From the four elements comes much adventure. From the earth comes an opportunity for digging, sliding, rolling, and running. With water, children can feel the pelting of the rain, or have the sensation of water, of spraying water or being sprayed by water. Children can wade into shallow water or feel water as it runs from an outdoor tap. Using gutters, they can create water flow, experiencing cause and effect. Children experience the wind when playing with kites and flags. Light and dark are also qualities of air. Light experiences at night are thrilling for children as they feel the power of lighting up the darkness. The air also produces sounds and with instruments made by children and otherwise, they can manipulate and produce various sounds (Knight, 2011). Learn more about the four elements and risky play by clicking on the words below each picture.
Tactile play is one of the earliest ways in which very young children learn about their environment and world around them. Tactile experiences provide children with comfort, knowledge, stimulation and pleasure. Many early learning programs offer children sand rather than mud, even though mud has so much potential. It is malleable. It comes in a variety of colours and textures. It encourages digging. It can be used for art and construction. Mud provides opportunities for slipping and sliding. If the risk of children putting mud in their mouths or hurting themselves while playing with mud is managed, the experience can be joyful (Knight, 2011).
Playing in Water
Playing in water can be soothing and fun but it also can be dangerous if the water is too deep. However, playing in the rain can be magical. Children also love to play in sprinklers and to spray water as they explore the flow of water. Puddles provide never ending potential for inquiry as they change over seasons and with the placement of the sun. Running water gives children a chance to discover how they can change the direction of water as it ebbs and flows, making gullies and water holes (Knight, 2011). Shallow water and beaches make for endless discoveries. When early learning teachers consider the element of water, they determine strategies to manage risk in order to provide all the benefits that water can bring to children’s play.
Outdoor Experiences That Include Fire
There are many benefits to outdoor experiences that include fire. Many early learning teachers around the world have developed strategies to manage the risk so that children’s lives may be enriched with this exciting element. Fire lighting with children is done with caution and careful planning. There are many points to consider (Knight, 2011), including the age and stage of development of the children involved as well as their prior experience with fire. There is still great benefit from watching flames and eating food cooked on a fire. With experience and confidence and low adult-child ratios, early learning teachers can involve children more fully (Knight, 2011).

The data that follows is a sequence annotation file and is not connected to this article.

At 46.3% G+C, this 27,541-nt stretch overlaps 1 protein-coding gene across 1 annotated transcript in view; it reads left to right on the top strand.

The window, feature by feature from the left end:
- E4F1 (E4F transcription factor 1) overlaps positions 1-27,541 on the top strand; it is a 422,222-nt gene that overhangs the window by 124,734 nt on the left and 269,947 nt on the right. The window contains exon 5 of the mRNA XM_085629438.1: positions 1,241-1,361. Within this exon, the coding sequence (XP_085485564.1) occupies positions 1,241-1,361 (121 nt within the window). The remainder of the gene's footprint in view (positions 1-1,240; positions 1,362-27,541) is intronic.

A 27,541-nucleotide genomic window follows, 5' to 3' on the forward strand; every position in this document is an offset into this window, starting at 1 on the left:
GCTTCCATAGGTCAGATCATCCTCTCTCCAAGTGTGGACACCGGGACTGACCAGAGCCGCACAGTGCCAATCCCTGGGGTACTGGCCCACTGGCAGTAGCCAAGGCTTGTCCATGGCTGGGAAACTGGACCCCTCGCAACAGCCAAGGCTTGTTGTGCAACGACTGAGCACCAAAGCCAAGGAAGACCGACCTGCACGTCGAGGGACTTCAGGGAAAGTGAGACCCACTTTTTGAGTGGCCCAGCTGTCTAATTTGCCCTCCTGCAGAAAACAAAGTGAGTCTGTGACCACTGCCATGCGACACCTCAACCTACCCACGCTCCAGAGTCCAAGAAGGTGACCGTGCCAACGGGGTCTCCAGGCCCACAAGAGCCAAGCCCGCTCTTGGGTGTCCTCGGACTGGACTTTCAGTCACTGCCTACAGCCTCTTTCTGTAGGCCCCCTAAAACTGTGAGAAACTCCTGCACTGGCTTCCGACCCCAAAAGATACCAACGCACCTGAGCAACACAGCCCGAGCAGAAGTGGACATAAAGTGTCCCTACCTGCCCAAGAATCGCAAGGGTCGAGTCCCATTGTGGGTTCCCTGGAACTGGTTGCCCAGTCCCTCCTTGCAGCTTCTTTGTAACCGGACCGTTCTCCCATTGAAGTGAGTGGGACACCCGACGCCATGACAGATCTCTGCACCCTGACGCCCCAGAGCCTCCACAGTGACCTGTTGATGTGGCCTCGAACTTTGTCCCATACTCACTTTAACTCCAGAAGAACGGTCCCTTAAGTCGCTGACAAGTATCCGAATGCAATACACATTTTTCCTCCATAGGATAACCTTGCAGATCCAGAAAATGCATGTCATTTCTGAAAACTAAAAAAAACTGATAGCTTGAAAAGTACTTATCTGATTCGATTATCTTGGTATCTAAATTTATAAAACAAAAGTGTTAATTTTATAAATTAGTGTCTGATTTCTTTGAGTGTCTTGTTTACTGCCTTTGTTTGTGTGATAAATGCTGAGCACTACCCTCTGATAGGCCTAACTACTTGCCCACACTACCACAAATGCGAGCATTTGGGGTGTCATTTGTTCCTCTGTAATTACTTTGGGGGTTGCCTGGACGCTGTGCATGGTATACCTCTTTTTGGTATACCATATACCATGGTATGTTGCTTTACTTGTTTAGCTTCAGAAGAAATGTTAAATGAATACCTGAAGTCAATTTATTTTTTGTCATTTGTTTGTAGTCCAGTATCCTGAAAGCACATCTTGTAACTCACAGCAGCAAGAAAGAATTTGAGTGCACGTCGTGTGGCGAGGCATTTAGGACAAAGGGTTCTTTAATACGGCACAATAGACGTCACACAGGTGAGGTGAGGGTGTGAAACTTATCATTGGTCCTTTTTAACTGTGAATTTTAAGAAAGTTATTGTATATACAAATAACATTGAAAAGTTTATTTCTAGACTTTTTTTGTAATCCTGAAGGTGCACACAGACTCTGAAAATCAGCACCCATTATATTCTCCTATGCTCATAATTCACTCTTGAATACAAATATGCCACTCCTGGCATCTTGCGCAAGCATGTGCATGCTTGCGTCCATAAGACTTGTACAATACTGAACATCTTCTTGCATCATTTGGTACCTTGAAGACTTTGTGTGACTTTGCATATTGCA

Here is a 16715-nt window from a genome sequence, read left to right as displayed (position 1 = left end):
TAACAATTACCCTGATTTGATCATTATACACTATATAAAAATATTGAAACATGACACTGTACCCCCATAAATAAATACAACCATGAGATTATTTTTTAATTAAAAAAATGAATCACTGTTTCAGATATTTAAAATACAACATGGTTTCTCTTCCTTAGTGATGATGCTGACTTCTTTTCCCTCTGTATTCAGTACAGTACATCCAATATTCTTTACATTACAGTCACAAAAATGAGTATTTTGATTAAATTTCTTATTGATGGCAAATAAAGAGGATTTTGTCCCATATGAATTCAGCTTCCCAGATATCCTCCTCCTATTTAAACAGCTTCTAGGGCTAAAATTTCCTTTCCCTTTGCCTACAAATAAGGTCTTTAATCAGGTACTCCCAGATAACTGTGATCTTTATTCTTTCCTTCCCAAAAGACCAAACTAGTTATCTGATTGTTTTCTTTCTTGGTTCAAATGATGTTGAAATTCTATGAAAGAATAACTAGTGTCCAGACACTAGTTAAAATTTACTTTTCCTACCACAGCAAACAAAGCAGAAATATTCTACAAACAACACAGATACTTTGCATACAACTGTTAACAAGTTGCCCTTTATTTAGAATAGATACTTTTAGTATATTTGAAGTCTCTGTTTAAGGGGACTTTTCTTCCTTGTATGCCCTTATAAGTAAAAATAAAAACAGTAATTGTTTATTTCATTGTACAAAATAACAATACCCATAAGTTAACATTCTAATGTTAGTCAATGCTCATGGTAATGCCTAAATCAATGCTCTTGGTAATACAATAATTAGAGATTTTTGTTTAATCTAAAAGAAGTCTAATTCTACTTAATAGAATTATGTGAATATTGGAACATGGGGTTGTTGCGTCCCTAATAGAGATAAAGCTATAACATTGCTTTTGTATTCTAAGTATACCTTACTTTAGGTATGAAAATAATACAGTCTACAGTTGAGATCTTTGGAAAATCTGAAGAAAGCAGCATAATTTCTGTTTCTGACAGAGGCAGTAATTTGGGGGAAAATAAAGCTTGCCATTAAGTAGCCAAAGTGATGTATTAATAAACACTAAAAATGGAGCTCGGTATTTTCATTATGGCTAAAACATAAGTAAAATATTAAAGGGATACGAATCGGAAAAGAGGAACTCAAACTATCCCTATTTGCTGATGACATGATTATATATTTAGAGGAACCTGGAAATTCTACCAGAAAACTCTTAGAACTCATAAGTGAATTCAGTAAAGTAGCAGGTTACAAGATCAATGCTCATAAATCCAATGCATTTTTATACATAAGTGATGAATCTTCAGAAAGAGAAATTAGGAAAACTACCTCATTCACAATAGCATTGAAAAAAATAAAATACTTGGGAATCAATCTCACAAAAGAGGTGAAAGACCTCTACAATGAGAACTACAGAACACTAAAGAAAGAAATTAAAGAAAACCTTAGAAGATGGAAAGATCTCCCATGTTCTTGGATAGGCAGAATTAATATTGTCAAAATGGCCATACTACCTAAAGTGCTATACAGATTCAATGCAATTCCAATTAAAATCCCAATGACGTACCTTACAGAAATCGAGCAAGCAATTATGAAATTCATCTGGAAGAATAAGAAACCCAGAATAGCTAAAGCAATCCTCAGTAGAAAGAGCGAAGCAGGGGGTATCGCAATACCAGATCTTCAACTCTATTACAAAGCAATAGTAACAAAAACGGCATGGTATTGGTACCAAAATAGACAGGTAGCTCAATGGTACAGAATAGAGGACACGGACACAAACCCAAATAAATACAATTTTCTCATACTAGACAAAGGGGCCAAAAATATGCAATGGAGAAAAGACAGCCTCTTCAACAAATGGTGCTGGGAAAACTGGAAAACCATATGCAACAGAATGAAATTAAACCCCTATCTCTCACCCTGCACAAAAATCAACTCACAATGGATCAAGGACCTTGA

We recommend following these ten points when considering bringing the element of fire to children’s outdoor play experiences:
- Position the fire carefully, considering the possibility of spreading
- Consider the surface that the fire is built upon as fires will scorch anything they are set on
- Use dry materials to burn
- Stack materials to be burnt to the side of the fire before feeding the fire
- Keep cooking fires small
- Only the cook should feed the fire
- Place kettles or pots on the fire or suspend them above
- Use cooking utensils with long handles to protect the hands and arms
- Keep fires small and manageable
- Put fires out thoroughly before leaving (Knight, 2011).
Air is an Essential Part of our Natural World
Air is an essential part of our natural world even though “we cannot see it except by inference from the movement of other things, and only touch it if it is disturbed, and smell it if there is an addition to it” (Knight, 2011, p. 32). Children benefit from adults helping them learn about a heightened awareness of air as part of the earth around us. Clouds, kites, flags and wind and stories about them can capture children’s imagination. Light and dark can enhance their awareness. Sounds in the air bring music to the outdoors. It is unlikely that children will be carried away by the wind so risk is manageable (Knight, 2011).
Instead of using the weather as an excuse to bring children inside, use these natural elements to enhance children’s play and learning experiences. Imagine that you work close to the beach and you and a colleague have brought a group of children to experience the element of air on a cool and blustery fall day. Watch and listen to this video. What experiences will the children have on that day? Will they feel excited, exhilarated and thrilled? Will they feel at risk? Is there risk to this experience?
Write your answers to these questions in the comment section